An employment tribunal can award a penalty for failure to consult. And, in the case of TUPE (Transfer of Undertakings – Protection of Employment Regulations), that award is 13 week’s salary.

“How long should consultation last?”

There are no hard and fast rules if your business has less than 20 employees. However, it should be no less than a week and as much time as possible.

“Can I use Last In, First Out?”

We’re telling you now – no you can’t. We’re not sure where the LIFO philosophy came from but forget you ever heard of it.

“Does furlough cover redundancy?”

The short answer is no.

If you are looking to end furlough to make your employees redundant, seek further support or contact us.

“What is selection criteria?”

Selection criteria is the basis by which you will select employees for redundancy.

The criteria can be based on attendance, performance, disciplinary, experience and qualifications to name but a few. Some businesses choose to base this on a competitive recruitment process.

 

Helping You Restructure

We decided, as part of the Coming back from Covid series, to give you a quick guide to restructuring.

Whether you are just moving the chairs around the room or making people redundant, our Restructuring Toolkit should provide you a great place to make a start.

As we are a generous lot here at CrosseHR, we’ve also included a few templates to help you along – helping you make the most out of your limited time and budget at this difficult time.

And remember, if you need any further help with your restructure or any HR concerns, we are just a phone call away: 0330 555 139.

 

What’s included in our Restructuring Toolkit?

 

Our restructuring toolkit is free to download here. Included within it is:

  • Restructure business plan template
  • General guide to redundancy and the redundancy procedure
  • Consultation invitation letter template
  • Template for recording individual consultations
  • Letter template to inform employees they are ‘at risk’
  • Formal redundancy notice template

 

You can download it for free here.

 

Focusing on Finances for a Post-Lockdown World

Focusing on Finances for a Post-Lockdown World

Remember your swimming badges at school… My least favourite was the one where – after you had already swum multiple lengths and dived in for a brick – you still had to swim a length in your pyjamas. I remember feeling tired, my swimming stroke wasn’t particularly strong and the weight of my wet PJs made the last bit pretty tough.

I think a lot of us feel like that now, having got through the last few months and fortunate to still have a business, we now must turn our attention to making it post-lockdown. We all feel a bit beaten up by it all. That’s why I’ve decided to share a few tips to get you energized and ready to tackle the post lockdown period.

 

Growth

We are all in a growth phase now as we rebound from this period, but this is different from when you started your business and grew from nothing. Now you can use everything you have learnt from the first time you did it and grow faster and more profitably.

My two key questions to consider;-

Who you want to sell to?

Is it the same people you sold to before or do you now better understand the profile of customer you want to work with? Think about the size of customer, the sector they are in, the location or even the number of decision makers you have to deal with.

What do you want to sell?

Do you know which of your products or services are the most profitable? Can you drop services you didn’t enjoy delivering, have you pivoted during lockdown and have great new offerings to get out there?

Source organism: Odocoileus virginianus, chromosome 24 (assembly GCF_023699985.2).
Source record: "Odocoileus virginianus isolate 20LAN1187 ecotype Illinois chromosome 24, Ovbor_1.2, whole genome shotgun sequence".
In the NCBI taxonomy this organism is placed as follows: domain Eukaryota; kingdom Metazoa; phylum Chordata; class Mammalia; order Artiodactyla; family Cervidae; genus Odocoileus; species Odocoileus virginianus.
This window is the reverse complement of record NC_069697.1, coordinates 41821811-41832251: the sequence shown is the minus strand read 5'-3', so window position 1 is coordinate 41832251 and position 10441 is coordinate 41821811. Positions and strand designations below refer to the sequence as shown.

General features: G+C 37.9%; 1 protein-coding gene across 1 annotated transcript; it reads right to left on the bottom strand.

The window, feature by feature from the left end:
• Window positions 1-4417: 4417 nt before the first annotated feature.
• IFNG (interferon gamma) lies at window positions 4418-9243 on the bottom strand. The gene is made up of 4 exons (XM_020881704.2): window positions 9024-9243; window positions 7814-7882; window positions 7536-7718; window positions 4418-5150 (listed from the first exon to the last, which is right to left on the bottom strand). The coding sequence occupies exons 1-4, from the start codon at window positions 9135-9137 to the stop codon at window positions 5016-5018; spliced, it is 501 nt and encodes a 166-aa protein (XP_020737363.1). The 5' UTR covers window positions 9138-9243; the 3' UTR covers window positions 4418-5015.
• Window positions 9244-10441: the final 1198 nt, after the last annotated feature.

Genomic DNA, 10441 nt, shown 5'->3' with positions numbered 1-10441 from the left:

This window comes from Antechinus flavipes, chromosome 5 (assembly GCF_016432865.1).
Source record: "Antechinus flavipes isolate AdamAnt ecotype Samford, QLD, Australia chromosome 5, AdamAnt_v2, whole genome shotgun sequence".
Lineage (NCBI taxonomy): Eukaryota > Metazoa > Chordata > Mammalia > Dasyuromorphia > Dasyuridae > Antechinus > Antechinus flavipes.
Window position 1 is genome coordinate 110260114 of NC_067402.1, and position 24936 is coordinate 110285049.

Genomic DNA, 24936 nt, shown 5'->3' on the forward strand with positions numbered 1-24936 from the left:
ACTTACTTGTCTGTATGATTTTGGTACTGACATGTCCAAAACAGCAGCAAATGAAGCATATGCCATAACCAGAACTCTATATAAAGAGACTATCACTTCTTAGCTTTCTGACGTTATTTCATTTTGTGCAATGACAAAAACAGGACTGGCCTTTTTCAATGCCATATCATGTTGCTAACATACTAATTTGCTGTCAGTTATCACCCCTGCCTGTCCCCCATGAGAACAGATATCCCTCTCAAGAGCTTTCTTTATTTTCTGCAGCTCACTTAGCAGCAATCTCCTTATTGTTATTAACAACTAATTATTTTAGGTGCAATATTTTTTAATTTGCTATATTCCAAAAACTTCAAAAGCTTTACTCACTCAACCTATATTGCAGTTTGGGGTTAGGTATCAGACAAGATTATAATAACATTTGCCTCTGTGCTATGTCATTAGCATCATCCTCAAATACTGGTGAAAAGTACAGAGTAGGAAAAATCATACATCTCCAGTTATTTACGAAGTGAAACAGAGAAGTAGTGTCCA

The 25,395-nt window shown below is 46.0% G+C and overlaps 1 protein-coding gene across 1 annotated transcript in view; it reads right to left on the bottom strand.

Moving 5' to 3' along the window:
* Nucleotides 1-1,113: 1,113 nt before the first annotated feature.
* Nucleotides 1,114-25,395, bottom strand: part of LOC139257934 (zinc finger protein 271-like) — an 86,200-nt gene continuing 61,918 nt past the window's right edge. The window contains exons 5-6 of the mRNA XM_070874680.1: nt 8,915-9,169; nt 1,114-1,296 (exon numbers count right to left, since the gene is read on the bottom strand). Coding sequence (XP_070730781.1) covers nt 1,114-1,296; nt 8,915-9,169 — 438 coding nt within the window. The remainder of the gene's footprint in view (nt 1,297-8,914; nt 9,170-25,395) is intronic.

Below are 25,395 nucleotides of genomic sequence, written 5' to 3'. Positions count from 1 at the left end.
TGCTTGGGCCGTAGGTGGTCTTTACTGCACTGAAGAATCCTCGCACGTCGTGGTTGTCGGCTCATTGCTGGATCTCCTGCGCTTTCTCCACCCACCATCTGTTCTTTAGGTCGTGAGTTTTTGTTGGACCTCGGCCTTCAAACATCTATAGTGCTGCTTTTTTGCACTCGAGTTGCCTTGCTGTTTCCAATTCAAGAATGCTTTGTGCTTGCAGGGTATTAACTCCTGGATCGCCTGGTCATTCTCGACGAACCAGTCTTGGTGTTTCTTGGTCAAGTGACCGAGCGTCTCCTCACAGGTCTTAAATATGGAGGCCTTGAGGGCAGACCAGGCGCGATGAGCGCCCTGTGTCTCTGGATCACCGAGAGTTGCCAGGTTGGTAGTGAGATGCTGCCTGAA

Capacity

Do you know the maximum capacity you could deliver right now based on your existing cost base?

It’s important to understand this and compare it to what you are delivering and think you may be able to in the coming months.

If you realise you are currently over- capacity, then consider:

-Use of the flexible nature of the Job retention Scheme from 1 July. Understanding what staff you need now is key and knowing your trigger points in terms of sales vs capacity, so you bring people back at the right time.

-Unfortunately, you may need to make redundancies now to preserve the long-term future of your business. If based on realistic sales this is necessary, then do not take too long making this decision.

If you are under capacity because business is going better than anticipated, then think about whether you really need to employ or are you better surrounding yourself with a network of good quality freelancers. The second option puts less pressure on fixed cots during what may be a volatile time.

 

Forecast

In such an uncertain time there is no getting away from the fact you need to forecast your cash flow.

Factors to consider:

Income – So hard to really know what will happen- will recovery be U or V shaped- who knows. Start with your best guess based on what you know now.

Costs – Ensure you build back in any costs which have been reduced during this period e.g. rent reductions, other premises related costs. You may also want to build in costs to help you re-build such as advertising or marketing.

Loan repayments– any loan repayment holidays may be about to expire so ensure you have considered these.

Tax deferrals – If you deferred Vat as part of the Vat deferral scheme ensure you rebuild in repaying this before 31 March 2021.

Sensitivity – Now you have done all this look at how sensitive you are to change – if sales were 10 or 20% lower than you have forecast what impact will that have on your cashflow

Financing – Now you know your position consider if you have the right financing in place.

So deep breath folks, we made it this far. You built your business before and all of this will help you to build faster and more profitably second time round.

 

More Support

Helen Fleet of HF Financial Strategy works as a finance director and guides companies to delivering their financial and business objectives which can include cashflow planning, pricing reviews and ways to improve profitability.

Helen kindly crafted this blog as part of our Return to Work Toolkit. You can download it for free here.